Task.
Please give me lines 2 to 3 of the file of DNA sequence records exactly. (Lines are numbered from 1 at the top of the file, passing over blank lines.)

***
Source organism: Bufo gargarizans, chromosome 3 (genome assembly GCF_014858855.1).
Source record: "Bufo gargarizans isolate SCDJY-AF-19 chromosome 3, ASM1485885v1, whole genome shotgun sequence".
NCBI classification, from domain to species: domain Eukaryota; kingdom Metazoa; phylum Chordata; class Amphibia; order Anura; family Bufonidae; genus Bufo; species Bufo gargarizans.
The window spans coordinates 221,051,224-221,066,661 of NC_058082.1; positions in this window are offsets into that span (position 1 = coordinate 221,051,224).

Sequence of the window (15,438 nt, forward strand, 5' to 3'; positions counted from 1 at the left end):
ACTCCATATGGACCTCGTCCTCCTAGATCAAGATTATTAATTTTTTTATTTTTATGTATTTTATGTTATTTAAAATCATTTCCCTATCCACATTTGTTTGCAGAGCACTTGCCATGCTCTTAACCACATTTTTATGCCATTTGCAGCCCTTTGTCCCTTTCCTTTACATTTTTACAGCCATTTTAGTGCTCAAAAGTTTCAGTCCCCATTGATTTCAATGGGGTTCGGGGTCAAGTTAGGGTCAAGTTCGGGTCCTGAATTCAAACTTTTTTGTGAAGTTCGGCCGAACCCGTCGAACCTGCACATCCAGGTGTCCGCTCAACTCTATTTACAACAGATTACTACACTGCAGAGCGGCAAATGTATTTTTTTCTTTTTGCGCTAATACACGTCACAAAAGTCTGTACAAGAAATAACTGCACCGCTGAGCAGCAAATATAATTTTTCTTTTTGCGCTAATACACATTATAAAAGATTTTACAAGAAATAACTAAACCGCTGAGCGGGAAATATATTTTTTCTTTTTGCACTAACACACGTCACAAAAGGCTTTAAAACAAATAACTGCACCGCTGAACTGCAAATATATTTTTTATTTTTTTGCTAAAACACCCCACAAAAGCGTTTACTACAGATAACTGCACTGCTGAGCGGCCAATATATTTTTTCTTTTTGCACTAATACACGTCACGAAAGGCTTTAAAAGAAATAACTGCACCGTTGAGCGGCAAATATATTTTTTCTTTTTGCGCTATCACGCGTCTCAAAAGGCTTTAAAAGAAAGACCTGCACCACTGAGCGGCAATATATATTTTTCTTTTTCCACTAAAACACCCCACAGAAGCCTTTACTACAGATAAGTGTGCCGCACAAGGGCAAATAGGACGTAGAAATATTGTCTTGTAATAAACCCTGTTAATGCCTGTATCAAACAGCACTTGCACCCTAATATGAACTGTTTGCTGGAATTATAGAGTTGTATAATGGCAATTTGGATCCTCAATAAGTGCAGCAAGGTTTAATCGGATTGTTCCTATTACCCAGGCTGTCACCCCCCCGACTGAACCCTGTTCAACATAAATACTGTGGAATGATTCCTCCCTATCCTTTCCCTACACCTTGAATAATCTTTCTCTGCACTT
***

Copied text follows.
Source record: "Bufo gargarizans isolate SCDJY-AF-19 chromosome 3, ASM1485885v1, whole genome shotgun sequence".
NCBI classification, from domain to species: domain Eukaryota; kingdom Metazoa; phylum Chordata; class Amphibia; order Anura; family Bufonidae; genus Bufo; species Bufo gargarizans.